Discovering Old Jems
By Swati Sharma | Published: 25th November 2014 06:05 AM |
The author of ‘Arctic Summer’, Damon Galgut, who was in India to participate at the 5th edition of Tata Literature Live says, “I don’t usually read books that have been recently published.
I prefer older offerings that have been tested by time, without the hype and publicity that distort perception.” He shares his top five books that made an impression on him
leaves an impact
‘The Folly’ by Ivan Vladislavic who is one of South Africa’s best writers and bafflingly under appreciated. He’s ripe for some big international enthusiasm by now. This is his first novel, though I only came upon it recently. In a country obsessed with social realism, Vladislavic has always tried to find less obvious ways to approach the world. An immaculately-written allegory or parable (though neither word is quite right) about two unlikely neighbours, it’s a clever and elegant book that lodges in the mind like a dart.
This is hardly a new recommendation, but I can never get enough of ‘Pale Fire’ by Nabokov. Is there a more intelligent and entertaining novel in the world? Taking the form of a poem in four cantos by an American poet named John Shade, the real heart of the book is the foreword and commentary by a devoted academic admirer. The embodiment of the unreliable narrator, this second voice is either visionary or insane. If I were banished to Mars and could take only one book with me, it could well be this one.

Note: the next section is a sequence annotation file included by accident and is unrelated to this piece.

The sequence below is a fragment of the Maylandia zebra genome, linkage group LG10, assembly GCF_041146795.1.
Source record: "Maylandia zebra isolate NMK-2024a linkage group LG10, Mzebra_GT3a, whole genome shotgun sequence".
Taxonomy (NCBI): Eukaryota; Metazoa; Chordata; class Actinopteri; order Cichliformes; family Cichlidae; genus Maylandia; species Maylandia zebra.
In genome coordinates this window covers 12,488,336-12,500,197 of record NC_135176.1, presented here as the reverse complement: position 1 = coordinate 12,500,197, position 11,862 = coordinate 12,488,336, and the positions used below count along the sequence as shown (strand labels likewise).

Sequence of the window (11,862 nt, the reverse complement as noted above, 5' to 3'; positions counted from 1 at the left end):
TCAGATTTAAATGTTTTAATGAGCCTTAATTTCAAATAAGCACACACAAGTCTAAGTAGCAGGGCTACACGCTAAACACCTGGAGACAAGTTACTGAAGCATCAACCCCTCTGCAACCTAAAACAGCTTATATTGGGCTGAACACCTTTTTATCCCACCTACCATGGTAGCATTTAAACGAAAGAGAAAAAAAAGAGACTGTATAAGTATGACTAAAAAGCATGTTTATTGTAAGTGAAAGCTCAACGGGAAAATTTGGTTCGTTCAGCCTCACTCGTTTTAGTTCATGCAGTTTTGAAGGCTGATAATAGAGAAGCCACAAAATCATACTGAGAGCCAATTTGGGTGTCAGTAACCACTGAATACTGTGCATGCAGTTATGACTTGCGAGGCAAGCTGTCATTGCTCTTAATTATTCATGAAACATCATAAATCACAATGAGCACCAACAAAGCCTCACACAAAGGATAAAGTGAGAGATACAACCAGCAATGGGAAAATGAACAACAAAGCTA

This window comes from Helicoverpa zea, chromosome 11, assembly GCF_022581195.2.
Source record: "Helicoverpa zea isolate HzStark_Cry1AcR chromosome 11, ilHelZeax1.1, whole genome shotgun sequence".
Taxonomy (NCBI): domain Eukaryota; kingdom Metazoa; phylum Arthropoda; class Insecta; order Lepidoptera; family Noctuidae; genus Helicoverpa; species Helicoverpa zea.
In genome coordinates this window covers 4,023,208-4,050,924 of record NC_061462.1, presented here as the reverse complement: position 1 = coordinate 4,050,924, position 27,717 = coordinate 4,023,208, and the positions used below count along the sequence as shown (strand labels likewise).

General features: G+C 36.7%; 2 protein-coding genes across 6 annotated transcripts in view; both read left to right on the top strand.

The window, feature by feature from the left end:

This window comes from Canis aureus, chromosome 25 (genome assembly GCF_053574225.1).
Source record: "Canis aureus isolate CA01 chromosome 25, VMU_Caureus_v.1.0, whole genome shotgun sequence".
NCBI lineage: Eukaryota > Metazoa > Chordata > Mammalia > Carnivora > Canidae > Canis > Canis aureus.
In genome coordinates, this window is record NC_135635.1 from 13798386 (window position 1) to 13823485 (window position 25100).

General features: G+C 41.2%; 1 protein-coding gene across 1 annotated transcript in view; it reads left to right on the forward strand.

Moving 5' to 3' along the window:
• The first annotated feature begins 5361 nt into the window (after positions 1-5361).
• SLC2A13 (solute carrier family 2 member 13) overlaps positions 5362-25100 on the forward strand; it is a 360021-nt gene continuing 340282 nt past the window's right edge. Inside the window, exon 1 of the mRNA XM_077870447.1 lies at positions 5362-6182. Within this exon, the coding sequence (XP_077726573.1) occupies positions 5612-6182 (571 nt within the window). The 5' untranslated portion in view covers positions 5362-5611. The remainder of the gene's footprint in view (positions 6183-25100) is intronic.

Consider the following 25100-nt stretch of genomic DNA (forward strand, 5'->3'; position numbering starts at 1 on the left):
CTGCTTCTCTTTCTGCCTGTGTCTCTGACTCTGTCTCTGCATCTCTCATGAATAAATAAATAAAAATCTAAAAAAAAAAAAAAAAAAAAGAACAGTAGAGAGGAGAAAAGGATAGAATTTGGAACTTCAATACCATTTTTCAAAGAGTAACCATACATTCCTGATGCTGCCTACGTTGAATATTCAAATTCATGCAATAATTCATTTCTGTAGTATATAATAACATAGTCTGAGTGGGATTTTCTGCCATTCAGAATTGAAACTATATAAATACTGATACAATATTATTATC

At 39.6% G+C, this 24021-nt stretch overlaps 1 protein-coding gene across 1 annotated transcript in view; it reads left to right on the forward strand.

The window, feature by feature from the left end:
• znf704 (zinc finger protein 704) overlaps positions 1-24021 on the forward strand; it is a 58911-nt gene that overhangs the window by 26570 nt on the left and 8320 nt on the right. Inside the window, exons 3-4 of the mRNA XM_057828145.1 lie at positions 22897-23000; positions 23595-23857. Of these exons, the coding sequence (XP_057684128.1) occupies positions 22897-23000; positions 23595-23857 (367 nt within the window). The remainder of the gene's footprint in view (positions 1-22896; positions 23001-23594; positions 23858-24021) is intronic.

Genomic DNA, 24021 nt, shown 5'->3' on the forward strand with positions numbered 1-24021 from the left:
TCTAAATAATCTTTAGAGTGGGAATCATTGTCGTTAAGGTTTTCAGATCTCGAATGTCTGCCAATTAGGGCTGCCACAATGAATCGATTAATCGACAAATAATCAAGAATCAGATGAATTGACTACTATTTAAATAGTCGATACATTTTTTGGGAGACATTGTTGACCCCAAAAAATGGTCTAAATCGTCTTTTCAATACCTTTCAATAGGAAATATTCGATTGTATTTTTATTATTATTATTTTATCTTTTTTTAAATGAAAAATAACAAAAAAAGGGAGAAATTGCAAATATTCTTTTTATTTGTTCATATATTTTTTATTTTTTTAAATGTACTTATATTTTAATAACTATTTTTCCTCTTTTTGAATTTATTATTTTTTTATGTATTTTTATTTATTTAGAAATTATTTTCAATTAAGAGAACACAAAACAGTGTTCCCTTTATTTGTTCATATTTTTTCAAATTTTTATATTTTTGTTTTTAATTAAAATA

The Lives of Others’ by Neel Mukherjee is one of the angriest books I’ve encountered. A look at Indian social life through the prism of the Naxalite rebellion in Bengal, it’s a powerful reading experience.
keep it short
‘The Alphabet of Birds’ by S.J. Naudé is another South African recommendation which is a collection of short stories that has appeared in Afrikaans but will soon be published in English translation. Some of the most unsettling and unusual narratives I’ve ever read, the stories deal with loss and yearning through a vision that verges on the surreal. Highly recommended.
Not a new book, but I’ve only lately arrived at ‘Breath’ by Tim Winton. On the surface it’s a story about boys and surfing, but - like the sea it describes - it’s full of dark shadows and unseen currents, some of them almost religious in nature. A wonderful piece of work by a natural craftsman.